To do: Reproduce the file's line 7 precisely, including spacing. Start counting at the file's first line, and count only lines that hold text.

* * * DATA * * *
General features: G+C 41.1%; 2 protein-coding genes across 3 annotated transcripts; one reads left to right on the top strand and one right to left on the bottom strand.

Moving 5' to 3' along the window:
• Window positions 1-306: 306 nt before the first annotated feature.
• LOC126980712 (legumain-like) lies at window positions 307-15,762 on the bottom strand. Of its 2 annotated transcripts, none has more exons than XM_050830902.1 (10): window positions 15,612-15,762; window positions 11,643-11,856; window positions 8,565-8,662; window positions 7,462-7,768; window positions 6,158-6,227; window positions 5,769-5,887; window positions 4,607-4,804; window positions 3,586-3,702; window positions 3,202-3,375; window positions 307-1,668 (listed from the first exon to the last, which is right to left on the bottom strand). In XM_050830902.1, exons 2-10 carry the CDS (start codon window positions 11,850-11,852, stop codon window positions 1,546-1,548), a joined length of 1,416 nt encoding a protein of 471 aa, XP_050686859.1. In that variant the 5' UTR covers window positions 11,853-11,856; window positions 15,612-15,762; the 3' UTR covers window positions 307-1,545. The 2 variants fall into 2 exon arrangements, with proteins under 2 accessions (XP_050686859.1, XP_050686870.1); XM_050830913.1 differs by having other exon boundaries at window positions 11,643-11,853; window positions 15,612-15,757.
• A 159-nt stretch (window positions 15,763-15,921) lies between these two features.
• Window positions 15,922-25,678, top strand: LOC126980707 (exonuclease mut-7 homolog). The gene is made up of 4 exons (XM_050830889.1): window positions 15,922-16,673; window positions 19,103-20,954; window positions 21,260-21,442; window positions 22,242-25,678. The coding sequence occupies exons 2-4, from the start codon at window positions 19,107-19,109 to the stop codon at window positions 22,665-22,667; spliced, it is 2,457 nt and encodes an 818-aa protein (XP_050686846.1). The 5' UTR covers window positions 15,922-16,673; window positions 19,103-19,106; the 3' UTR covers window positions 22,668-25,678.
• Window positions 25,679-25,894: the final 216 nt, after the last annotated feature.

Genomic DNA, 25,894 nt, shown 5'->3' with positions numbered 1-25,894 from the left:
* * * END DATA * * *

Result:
• Window positions 25,679-25,894: the final 216 nt, after the last annotated feature.